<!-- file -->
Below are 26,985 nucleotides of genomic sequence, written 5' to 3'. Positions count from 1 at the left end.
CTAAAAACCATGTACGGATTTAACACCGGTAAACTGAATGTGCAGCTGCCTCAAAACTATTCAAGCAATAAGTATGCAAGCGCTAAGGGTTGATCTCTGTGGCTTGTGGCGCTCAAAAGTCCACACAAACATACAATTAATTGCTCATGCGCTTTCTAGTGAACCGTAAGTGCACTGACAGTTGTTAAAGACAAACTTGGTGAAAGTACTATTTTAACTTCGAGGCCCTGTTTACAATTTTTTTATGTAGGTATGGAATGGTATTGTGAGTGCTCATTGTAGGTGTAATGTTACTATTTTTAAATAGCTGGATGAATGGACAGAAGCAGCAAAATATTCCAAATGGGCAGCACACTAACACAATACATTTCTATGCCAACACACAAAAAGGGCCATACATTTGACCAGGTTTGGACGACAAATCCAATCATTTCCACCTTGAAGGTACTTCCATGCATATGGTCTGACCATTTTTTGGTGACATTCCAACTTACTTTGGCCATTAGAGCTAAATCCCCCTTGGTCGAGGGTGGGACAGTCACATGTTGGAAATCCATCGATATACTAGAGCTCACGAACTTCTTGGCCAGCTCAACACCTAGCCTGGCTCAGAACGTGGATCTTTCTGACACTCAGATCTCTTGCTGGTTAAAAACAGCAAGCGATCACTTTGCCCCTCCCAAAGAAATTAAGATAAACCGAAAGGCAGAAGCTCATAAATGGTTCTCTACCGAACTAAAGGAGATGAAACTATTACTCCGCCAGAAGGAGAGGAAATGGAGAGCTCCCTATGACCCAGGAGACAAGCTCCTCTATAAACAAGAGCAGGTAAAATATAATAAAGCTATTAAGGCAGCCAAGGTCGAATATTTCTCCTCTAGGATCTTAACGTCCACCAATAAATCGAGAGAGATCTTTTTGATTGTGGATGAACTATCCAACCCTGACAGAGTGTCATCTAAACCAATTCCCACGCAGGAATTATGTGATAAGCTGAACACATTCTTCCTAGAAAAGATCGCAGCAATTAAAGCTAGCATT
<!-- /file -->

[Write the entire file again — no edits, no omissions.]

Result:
Below are 26,985 nucleotides of genomic sequence, written 5' to 3'. Positions count from 1 at the left end.
CTAAAAACCATGTACGGATTTAACACCGGTAAACTGAATGTGCAGCTGCCTCAAAACTATTCAAGCAATAAGTATGCAAGCGCTAAGGGTTGATCTCTGTGGCTTGTGGCGCTCAAAAGTCCACACAAACATACAATTAATTGCTCATGCGCTTTCTAGTGAACCGTAAGTGCACTGACAGTTGTTAAAGACAAACTTGGTGAAAGTACTATTTTAACTTCGAGGCCCTGTTTACAATTTTTTTATGTAGGTATGGAATGGTATTGTGAGTGCTCATTGTAGGTGTAATGTTACTATTTTTAAATAGCTGGATGAATGGACAGAAGCAGCAAAATATTCCAAATGGGCAGCACACTAACACAATACATTTCTATGCCAACACACAAAAAGGGCCATACATTTGACCAGGTTTGGACGACAAATCCAATCATTTCCACCTTGAAGGTACTTCCATGCATATGGTCTGACCATTTTTTGGTGACATTCCAACTTACTTTGGCCATTAGAGCTAAATCCCCCTTGGTCGAGGGTGGGACAGTCACATGTTGGAAATCCATCGATATACTAGAGCTCACGAACTTCTTGGCCAGCTCAACACCTAGCCTGGCTCAGAACGTGGATCTTTCTGACACTCAGATCTCTTGCTGGTTAAAAACAGCAAGCGATCACTTTGCCCCTCCCAAAGAAATTAAGATAAACCGAAAGGCAGAAGCTCATAAATGGTTCTCTACCGAACTAAAGGAGATGAAACTATTACTCCGCCAGAAGGAGAGGAAATGGAGAGCTCCCTATGACCCAGGAGACAAGCTCCTCTATAAACAAGAGCAGGTAAAATATAATAAAGCTATTAAGGCAGCCAAGGTCGAATATTTCTCCTCTAGGATCTTAACGTCCACCAATAAATCGAGAGAGATCTTTTTGATTGTGGATGAACTATCCAACCCTGACAGAGTGTCATCTAAACCAATTCCCACGCAGGAATTATGTGATAAGCTGAACACATTCTTCCTAGAAAAGATCGCAGCAATTAAAGCTAGCATT